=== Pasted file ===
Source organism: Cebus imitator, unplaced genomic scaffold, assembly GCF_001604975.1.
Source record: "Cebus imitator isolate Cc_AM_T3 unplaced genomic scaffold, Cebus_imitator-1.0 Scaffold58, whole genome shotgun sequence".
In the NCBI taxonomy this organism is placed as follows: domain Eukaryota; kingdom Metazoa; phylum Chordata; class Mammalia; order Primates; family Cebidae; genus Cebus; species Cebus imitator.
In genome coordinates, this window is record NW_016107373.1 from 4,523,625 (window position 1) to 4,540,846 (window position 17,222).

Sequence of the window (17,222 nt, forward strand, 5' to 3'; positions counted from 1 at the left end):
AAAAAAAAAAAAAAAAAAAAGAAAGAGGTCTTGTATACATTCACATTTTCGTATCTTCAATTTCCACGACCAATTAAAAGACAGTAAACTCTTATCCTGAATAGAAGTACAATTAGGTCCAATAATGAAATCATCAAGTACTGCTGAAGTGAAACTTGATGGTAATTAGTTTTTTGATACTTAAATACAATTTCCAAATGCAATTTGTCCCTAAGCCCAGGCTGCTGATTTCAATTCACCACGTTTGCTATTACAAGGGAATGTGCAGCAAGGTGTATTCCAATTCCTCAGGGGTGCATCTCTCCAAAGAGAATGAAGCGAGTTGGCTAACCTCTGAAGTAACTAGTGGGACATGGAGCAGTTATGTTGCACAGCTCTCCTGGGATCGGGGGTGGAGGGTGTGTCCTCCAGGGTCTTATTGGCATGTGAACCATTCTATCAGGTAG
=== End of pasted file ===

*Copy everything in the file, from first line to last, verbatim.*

Source organism: Cebus imitator, unplaced genomic scaffold, assembly GCF_001604975.1.
Source record: "Cebus imitator isolate Cc_AM_T3 unplaced genomic scaffold, Cebus_imitator-1.0 Scaffold58, whole genome shotgun sequence".
In the NCBI taxonomy this organism is placed as follows: domain Eukaryota; kingdom Metazoa; phylum Chordata; class Mammalia; order Primates; family Cebidae; genus Cebus; species Cebus imitator.
In genome coordinates, this window is record NW_016107373.1 from 4,523,625 (window position 1) to 4,540,846 (window position 17,222).

Sequence of the window (17,222 nt, forward strand, 5' to 3'; positions counted from 1 at the left end):
AAAAAAAAAAAAAAAAAAAAGAAAGAGGTCTTGTATACATTCACATTTTCGTATCTTCAATTTCCACGACCAATTAAAAGACAGTAAACTCTTATCCTGAATAGAAGTACAATTAGGTCCAATAATGAAATCATCAAGTACTGCTGAAGTGAAACTTGATGGTAATTAGTTTTTTGATACTTAAATACAATTTCCAAATGCAATTTGTCCCTAAGCCCAGGCTGCTGATTTCAATTCACCACGTTTGCTATTACAAGGGAATGTGCAGCAAGGTGTATTCCAATTCCTCAGGGGTGCATCTCTCCAAAGAGAATGAAGCGAGTTGGCTAACCTCTGAAGTAACTAGTGGGACATGGAGCAGTTATGTTGCACAGCTCTCCTGGGATCGGGGGTGGAGGGTGTGTCCTCCAGGGTCTTATTGGCATGTGAACCATTCTATCAGGTAG